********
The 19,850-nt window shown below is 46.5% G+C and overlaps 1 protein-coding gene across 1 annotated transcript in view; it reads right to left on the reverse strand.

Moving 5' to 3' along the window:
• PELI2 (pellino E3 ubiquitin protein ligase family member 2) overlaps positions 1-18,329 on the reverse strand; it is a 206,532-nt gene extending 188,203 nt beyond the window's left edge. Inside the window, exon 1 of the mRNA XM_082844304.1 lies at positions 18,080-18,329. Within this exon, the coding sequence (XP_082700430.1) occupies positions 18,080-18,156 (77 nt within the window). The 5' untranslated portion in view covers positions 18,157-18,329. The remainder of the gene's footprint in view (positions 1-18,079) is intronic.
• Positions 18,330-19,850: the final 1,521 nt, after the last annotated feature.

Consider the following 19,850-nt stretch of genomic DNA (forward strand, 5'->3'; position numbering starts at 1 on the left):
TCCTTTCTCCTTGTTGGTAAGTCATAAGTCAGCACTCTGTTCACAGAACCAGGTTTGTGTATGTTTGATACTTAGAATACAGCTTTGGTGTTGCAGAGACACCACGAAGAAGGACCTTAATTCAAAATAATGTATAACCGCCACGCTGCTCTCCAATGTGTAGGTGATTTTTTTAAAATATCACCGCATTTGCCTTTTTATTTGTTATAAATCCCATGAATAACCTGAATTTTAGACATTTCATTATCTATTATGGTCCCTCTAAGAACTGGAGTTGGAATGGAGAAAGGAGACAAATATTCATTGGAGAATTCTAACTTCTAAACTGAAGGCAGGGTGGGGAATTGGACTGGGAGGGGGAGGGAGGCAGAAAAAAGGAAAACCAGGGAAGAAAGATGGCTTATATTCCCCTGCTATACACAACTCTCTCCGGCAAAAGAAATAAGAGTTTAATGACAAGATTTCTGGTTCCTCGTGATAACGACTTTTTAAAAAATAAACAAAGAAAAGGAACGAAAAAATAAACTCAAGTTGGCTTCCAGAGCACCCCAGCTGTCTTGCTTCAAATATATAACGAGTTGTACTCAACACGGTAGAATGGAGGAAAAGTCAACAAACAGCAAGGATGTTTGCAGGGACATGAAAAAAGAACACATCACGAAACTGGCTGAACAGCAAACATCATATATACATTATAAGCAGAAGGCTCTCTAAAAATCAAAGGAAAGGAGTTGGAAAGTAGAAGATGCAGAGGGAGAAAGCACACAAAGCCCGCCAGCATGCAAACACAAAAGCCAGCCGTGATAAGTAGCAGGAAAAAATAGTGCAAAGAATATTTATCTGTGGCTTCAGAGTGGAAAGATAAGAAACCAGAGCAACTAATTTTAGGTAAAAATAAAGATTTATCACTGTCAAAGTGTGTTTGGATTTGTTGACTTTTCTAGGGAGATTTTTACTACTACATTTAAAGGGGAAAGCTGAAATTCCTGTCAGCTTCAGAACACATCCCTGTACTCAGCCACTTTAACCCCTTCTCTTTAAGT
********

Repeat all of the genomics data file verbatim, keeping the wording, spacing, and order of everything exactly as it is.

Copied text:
The 19,850-nt window shown below is 46.5% G+C and overlaps 1 protein-coding gene across 1 annotated transcript in view; it reads right to left on the reverse strand.

Moving 5' to 3' along the window:
• PELI2 (pellino E3 ubiquitin protein ligase family member 2) overlaps positions 1-18,329 on the reverse strand; it is a 206,532-nt gene extending 188,203 nt beyond the window's left edge. Inside the window, exon 1 of the mRNA XM_082844304.1 lies at positions 18,080-18,329. Within this exon, the coding sequence (XP_082700430.1) occupies positions 18,080-18,156 (77 nt within the window). The 5' untranslated portion in view covers positions 18,157-18,329. The remainder of the gene's footprint in view (positions 1-18,079) is intronic.
• Positions 18,330-19,850: the final 1,521 nt, after the last annotated feature.

Consider the following 19,850-nt stretch of genomic DNA (forward strand, 5'->3'; position numbering starts at 1 on the left):
TCCTTTCTCCTTGTTGGTAAGTCATAAGTCAGCACTCTGTTCACAGAACCAGGTTTGTGTATGTTTGATACTTAGAATACAGCTTTGGTGTTGCAGAGACACCACGAAGAAGGACCTTAATTCAAAATAATGTATAACCGCCACGCTGCTCTCCAATGTGTAGGTGATTTTTTTAAAATATCACCGCATTTGCCTTTTTATTTGTTATAAATCCCATGAATAACCTGAATTTTAGACATTTCATTATCTATTATGGTCCCTCTAAGAACTGGAGTTGGAATGGAGAAAGGAGACAAATATTCATTGGAGAATTCTAACTTCTAAACTGAAGGCAGGGTGGGGAATTGGACTGGGAGGGGGAGGGAGGCAGAAAAAAGGAAAACCAGGGAAGAAAGATGGCTTATATTCCCCTGCTATACACAACTCTCTCCGGCAAAAGAAATAAGAGTTTAATGACAAGATTTCTGGTTCCTCGTGATAACGACTTTTTAAAAAATAAACAAAGAAAAGGAACGAAAAAATAAACTCAAGTTGGCTTCCAGAGCACCCCAGCTGTCTTGCTTCAAATATATAACGAGTTGTACTCAACACGGTAGAATGGAGGAAAAGTCAACAAACAGCAAGGATGTTTGCAGGGACATGAAAAAAGAACACATCACGAAACTGGCTGAACAGCAAACATCATATATACATTATAAGCAGAAGGCTCTCTAAAAATCAAAGGAAAGGAGTTGGAAAGTAGAAGATGCAGAGGGAGAAAGCACACAAAGCCCGCCAGCATGCAAACACAAAAGCCAGCCGTGATAAGTAGCAGGAAAAAATAGTGCAAAGAATATTTATCTGTGGCTTCAGAGTGGAAAGATAAGAAACCAGAGCAACTAATTTTAGGTAAAAATAAAGATTTATCACTGTCAAAGTGTGTTTGGATTTGTTGACTTTTCTAGGGAGATTTTTACTACTACATTTAAAGGGGAAAGCTGAAATTCCTGTCAGCTTCAGAACACATCCCTGTACTCAGCCACTTTAACCCCTTCTCTTTAAGT